Wednesday, March 16, 2011
Less is more.It's a quite trite little maxim, but sometimes it really is true.
One of the improvements I've made to our codebase over the last few weeks is to remove chunks of it.
We'd written the software following XP tenets, including YAGNI (that is, You Aren't Gonna Need It). Human nature being what it is, we inevitably fell short in a few places.
I observed that the product was taking too long to execute certain tasks — simple tasks that should have been near instantaneous. This was because they were overimplemented; festooned with extra bells and whistles that were not required, but at the time had seemed like a good idea.
So I've simplified the code, improved the product performance, and reduced the level of global code entropy simply by removing the offending features from the codebase. Helpfully, my unit tests tell me that I haven't broken anything else during the operation.
A simple and thoroughly satisfying experience.
So why did the unnecessary code end up there in the first place? Why did one programmer feel the need to write extra code, and how did it get past review or the pairing process? Almost certainly something like:
- It was a fun bit of extra stuff, and the programmer wanted to write it. (Hint: Write code because it adds value, not because it amuses you.)
- Someone thought that it might be needed in the future, so felt it was best to code it now. (Hint: That isn't YAGNI. If you don't need it right now, don't write it right now.)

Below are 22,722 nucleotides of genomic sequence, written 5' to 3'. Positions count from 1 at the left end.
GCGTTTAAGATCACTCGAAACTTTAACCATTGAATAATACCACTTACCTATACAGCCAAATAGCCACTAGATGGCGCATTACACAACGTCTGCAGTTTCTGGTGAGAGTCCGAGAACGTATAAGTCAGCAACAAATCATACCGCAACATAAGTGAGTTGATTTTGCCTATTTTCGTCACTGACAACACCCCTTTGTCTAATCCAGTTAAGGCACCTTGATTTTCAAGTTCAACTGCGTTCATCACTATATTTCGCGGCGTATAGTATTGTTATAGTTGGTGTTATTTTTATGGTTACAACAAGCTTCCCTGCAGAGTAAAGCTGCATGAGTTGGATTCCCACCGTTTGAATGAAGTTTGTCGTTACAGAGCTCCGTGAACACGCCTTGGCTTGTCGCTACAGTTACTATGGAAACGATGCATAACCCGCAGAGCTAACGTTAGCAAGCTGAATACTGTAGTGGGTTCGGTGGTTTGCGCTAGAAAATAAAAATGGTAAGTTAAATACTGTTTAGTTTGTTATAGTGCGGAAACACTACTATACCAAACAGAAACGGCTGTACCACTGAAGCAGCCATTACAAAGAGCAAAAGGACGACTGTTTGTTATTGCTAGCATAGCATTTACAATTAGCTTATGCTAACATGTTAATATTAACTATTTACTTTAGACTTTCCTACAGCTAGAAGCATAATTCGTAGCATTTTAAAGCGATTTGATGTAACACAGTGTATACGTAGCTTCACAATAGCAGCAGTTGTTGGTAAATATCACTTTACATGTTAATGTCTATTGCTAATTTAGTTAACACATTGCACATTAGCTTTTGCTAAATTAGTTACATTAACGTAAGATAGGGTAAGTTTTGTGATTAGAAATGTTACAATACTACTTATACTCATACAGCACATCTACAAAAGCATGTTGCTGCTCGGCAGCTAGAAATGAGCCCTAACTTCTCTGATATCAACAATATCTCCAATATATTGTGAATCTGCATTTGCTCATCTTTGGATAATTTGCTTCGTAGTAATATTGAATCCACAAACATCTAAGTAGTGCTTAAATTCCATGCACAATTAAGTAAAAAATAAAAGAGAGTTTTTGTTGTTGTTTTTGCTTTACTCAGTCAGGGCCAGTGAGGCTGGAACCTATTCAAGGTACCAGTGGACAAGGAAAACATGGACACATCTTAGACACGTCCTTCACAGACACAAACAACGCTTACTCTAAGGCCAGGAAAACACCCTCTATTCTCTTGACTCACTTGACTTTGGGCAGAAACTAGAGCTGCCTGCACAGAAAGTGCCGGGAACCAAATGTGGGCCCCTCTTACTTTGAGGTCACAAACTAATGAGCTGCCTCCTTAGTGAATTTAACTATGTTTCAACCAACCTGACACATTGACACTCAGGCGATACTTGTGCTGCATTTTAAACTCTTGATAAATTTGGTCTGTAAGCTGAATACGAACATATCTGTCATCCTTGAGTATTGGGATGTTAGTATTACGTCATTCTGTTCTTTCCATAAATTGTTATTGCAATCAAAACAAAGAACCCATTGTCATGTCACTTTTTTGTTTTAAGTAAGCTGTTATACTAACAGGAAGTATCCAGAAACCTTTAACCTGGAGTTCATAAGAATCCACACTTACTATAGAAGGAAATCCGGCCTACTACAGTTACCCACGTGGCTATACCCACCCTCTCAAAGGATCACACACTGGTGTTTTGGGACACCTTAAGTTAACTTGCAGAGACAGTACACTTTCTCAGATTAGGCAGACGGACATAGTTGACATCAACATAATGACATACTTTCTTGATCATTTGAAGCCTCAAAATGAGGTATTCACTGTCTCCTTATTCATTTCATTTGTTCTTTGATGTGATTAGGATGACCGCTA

- It didn't appear to be that big an "extra," so it was easier to implement it rather than go back to the customer to see whether it was really required. (Hint: It always takes longer to write and to maintain extra code. And the customer is actually quite approachable. A small extra bit of code snowballs over time into a large piece of work that needs maintenance.)
- The programmer invented extra requirements that were neither documented nor discussed that justified the extra feature. The requirement was actually bogus. (Hint: Programmers do not set system requirements; the customer does.)
What are you working on right now? Is it all needed?
Monday, March 14, 2011
I finished the American Mind audio course while walking at the Chattahoochee river trail after work today. The last couple of lectures were about the dissolution of "The New Left" in the 1960s, and then about Neo-Conservatives. I found it very fascinating that emigres from Europe were heavily involved in both the acculturation of the New Left and the Neo-Conservatives. What was most interesting toward the end was the observation that the left had sort of "missed he boat" when it came to understanding the human condition, at last as it applied to US culture. Its thought leaders, building on their own understanding of Marx, built their own philosophy on "Homo Economicus", or so-to-speak, upon the belief that people were driven, primarily, by economic motivations and that they would want to see a revolution i the social structure that would give them, and society at large, a better deal compared to the power-brokers of industry and capital. However, what the Neo-Conservatives understood, and "capitalized" on when Reagan brought them fresh-faced into his administration was that people are driven more by a larger identification with their "culture". And, part of the American self-identity is a belief in social mobility afforded to them through the existing capitalist system.
At least, that's how I recall what I heard at this moment.
There is much more about the course that fascinated me, but I'm not very skilled at pouring out detailed reviews of facts from things I've just read or listened to. You'd have to listen to it for yourself. But, let's just say that these are some of the highlights popping to mind so far: